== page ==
One of the key advantages of our approach was the integration of affinity graph to capture correlations between samples. This aspect of our approach enhanced the ability of our model to capture intricate interactions within the data and improve overall prediction performance. In addition to the use the affinity graph, our study focused on utilizing unique clinical predictors for asthma prediction. We extracted 24 clinical indicators, including blood count differentials and red blood cell indices. As far as we know, the selected predictors have not been previously utilized “solely” for the training of ML models in the context of asthma prediction. This inclusion thus expands the scope of predictors used in asthma prediction models and can potentially uncover new insights into the disease. Moreover, our study demonstrated that utilizing these unique clinical predictors alone can achieve competitive performance, with an ACC of 72.50% and an AUC of 74.01%, as shown in Tables 3 and 4, respectively. This highlights the effectiveness of our proposed model, showing that the employed clinical indicators can provide meaningful and discriminative information for asthma prediction. Furthermore, the use of these clinical predictors offers advantages in terms of simplicity, interpretability and generalization. For example, collecting and integrating various data sources can be challenging and time-consuming, whereas our approach simplifies the prediction process by focusing exclusively on clinical data, which are often readily available in medical settings. This streamlined approach enhanced the ease of implementation, and, we hope that the clinical community may cautiously consider the adoption of our model to facilitate prompt detection and management of asthma to avoid exacerbations and hospitalizations.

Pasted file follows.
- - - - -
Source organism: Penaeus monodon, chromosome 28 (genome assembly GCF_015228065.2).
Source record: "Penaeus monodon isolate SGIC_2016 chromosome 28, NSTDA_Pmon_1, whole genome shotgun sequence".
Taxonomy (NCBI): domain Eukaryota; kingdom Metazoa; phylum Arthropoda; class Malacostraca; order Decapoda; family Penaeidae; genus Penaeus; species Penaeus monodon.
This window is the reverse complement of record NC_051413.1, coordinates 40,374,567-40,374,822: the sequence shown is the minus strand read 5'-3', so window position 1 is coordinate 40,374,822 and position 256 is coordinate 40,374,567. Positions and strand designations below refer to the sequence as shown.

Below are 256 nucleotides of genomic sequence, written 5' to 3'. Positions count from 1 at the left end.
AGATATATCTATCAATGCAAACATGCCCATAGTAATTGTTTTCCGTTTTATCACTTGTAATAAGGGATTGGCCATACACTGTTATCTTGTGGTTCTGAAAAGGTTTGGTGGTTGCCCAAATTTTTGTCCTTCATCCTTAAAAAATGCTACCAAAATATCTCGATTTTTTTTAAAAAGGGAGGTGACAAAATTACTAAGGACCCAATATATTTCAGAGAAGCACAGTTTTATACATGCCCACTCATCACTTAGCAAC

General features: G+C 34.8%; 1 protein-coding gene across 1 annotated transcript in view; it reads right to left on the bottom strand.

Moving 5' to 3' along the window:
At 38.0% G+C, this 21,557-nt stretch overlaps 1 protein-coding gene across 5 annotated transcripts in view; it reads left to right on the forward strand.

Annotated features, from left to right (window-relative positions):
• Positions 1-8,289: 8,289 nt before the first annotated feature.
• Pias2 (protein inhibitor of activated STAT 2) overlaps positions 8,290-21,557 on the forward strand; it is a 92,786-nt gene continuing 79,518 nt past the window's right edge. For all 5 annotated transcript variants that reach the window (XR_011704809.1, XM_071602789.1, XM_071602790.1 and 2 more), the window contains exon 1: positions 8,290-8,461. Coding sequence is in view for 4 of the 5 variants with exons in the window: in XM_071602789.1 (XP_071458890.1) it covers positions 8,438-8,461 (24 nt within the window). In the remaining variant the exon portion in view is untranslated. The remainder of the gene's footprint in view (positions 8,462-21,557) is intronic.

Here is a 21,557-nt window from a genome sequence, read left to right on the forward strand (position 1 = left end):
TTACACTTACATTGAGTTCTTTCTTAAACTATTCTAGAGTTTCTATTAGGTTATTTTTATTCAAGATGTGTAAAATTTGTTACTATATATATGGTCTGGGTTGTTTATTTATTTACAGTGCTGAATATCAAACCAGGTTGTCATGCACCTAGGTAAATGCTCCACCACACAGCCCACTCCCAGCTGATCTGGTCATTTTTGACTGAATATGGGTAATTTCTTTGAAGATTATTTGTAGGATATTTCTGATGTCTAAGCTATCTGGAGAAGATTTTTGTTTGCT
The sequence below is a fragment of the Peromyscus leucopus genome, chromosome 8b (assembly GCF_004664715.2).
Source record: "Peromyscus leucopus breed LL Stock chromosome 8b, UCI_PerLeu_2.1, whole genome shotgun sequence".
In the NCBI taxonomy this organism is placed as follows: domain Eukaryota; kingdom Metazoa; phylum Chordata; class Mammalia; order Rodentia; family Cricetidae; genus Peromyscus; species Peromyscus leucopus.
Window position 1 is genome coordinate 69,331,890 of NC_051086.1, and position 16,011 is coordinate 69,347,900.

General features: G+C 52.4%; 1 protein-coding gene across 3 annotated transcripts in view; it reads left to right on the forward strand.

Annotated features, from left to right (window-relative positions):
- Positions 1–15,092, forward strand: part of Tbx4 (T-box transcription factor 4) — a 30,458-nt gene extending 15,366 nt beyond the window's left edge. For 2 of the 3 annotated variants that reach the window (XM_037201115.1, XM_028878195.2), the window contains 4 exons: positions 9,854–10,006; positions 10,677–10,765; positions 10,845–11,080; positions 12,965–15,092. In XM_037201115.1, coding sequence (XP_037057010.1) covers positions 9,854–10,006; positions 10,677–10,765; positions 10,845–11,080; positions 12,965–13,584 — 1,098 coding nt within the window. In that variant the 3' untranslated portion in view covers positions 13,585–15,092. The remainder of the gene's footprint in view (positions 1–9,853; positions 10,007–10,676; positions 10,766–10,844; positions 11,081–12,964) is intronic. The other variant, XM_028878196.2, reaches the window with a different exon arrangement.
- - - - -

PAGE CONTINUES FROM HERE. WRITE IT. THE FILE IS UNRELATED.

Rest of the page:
In addition to the improvements offered from the above two perspective, it is noteworthy to highlight the robustness of our approach. While previous studies, such as [9, 39], have often relied on traditional ML algorithms and utilized data from multiple sources, such as age, gender, lung function measurements, and medical history to make predictions, our study demonstrated that using a focused set of unique clinical predictors can achieve a comparable or even superior performance if the predictive model can capture the correlation between samples. To further emphasize this, we examined the results reported in existing literature for asthma prediction models. While the specific studies may vary, a comprehensive review of recent works [40] revealed that the performance accuracy of most asthma predictive models is generally > 65%. In comparison, our study achieved an accuracy of 70% using only the selected clinical predictors.